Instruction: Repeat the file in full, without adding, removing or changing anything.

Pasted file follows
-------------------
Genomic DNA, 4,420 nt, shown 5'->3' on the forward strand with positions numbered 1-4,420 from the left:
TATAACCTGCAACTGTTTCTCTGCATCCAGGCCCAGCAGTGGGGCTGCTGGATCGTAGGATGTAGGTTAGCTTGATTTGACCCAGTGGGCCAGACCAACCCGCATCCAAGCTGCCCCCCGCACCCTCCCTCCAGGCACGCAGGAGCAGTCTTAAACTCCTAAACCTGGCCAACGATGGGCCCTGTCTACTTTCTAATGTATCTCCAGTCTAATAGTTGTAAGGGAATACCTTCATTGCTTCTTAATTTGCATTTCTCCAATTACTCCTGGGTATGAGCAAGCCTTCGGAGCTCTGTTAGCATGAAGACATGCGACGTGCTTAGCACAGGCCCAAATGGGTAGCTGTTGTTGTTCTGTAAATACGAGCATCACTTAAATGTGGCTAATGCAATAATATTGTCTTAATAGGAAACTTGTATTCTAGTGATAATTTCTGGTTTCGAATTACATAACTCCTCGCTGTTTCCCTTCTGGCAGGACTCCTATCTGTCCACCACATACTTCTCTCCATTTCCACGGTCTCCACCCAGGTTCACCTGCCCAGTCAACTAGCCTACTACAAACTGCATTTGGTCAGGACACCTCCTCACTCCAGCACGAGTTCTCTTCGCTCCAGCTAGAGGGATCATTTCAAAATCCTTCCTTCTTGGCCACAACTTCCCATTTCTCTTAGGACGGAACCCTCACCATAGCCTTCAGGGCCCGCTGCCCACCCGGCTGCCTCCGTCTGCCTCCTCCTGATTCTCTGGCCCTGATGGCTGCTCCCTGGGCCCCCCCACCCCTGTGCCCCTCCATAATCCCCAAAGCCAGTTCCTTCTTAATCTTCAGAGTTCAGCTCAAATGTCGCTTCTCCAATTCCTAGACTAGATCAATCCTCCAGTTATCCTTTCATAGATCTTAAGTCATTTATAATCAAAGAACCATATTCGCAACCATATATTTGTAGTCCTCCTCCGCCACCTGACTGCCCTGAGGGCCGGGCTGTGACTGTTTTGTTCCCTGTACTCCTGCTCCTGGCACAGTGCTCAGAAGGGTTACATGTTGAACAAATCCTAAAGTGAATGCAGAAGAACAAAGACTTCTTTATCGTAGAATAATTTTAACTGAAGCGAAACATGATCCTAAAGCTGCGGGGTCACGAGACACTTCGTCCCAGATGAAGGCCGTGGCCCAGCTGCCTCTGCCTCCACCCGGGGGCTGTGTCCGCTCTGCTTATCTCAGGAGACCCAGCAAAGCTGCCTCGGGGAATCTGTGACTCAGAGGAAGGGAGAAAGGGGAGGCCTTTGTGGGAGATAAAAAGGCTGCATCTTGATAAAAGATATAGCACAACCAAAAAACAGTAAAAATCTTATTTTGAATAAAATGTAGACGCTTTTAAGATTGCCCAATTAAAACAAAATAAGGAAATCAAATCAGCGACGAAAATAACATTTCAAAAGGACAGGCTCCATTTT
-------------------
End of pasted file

Genomic DNA, 4,420 nt, shown 5'->3' on the forward strand with positions numbered 1-4,420 from the left:
TATAACCTGCAACTGTTTCTCTGCATCCAGGCCCAGCAGTGGGGCTGCTGGATCGTAGGATGTAGGTTAGCTTGATTTGACCCAGTGGGCCAGACCAACCCGCATCCAAGCTGCCCCCCGCACCCTCCCTCCAGGCACGCAGGAGCAGTCTTAAACTCCTAAACCTGGCCAACGATGGGCCCTGTCTACTTTCTAATGTATCTCCAGTCTAATAGTTGTAAGGGAATACCTTCATTGCTTCTTAATTTGCATTTCTCCAATTACTCCTGGGTATGAGCAAGCCTTCGGAGCTCTGTTAGCATGAAGACATGCGACGTGCTTAGCACAGGCCCAAATGGGTAGCTGTTGTTGTTCTGTAAATACGAGCATCACTTAAATGTGGCTAATGCAATAATATTGTCTTAATAGGAAACTTGTATTCTAGTGATAATTTCTGGTTTCGAATTACATAACTCCTCGCTGTTTCCCTTCTGGCAGGACTCCTATCTGTCCACCACATACTTCTCTCCATTTCCACGGTCTCCACCCAGGTTCACCTGCCCAGTCAACTAGCCTACTACAAACTGCATTTGGTCAGGACACCTCCTCACTCCAGCACGAGTTCTCTTCGCTCCAGCTAGAGGGATCATTTCAAAATCCTTCCTTCTTGGCCACAACTTCCCATTTCTCTTAGGACGGAACCCTCACCATAGCCTTCAGGGCCCGCTGCCCACCCGGCTGCCTCCGTCTGCCTCCTCCTGATTCTCTGGCCCTGATGGCTGCTCCCTGGGCCCCCCCACCCCTGTGCCCCTCCATAATCCCCAAAGCCAGTTCCTTCTTAATCTTCAGAGTTCAGCTCAAATGTCGCTTCTCCAATTCCTAGACTAGATCAATCCTCCAGTTATCCTTTCATAGATCTTAAGTCATTTATAATCAAAGAACCATATTCGCAACCATATATTTGTAGTCCTCCTCCGCCACCTGACTGCCCTGAGGGCCGGGCTGTGACTGTTTTGTTCCCTGTACTCCTGCTCCTGGCACAGTGCTCAGAAGGGTTACATGTTGAACAAATCCTAAAGTGAATGCAGAAGAACAAAGACTTCTTTATCGTAGAATAATTTTAACTGAAGCGAAACATGATCCTAAAGCTGCGGGGTCACGAGACACTTCGTCCCAGATGAAGGCCGTGGCCCAGCTGCCTCTGCCTCCACCCGGGGGCTGTGTCCGCTCTGCTTATCTCAGGAGACCCAGCAAAGCTGCCTCGGGGAATCTGTGACTCAGAGGAAGGGAGAAAGGGGAGGCCTTTGTGGGAGATAAAAAGGCTGCATCTTGATAAAAGATATAGCACAACCAAAAAACAGTAAAAATCTTATTTTGAATAAAATGTAGACGCTTTTAAGATTGCCCAATTAAAACAAAATAAGGAAATCAAATCAGCGACGAAAATAACATTTCAAAAGGACAGGCTCCATTTT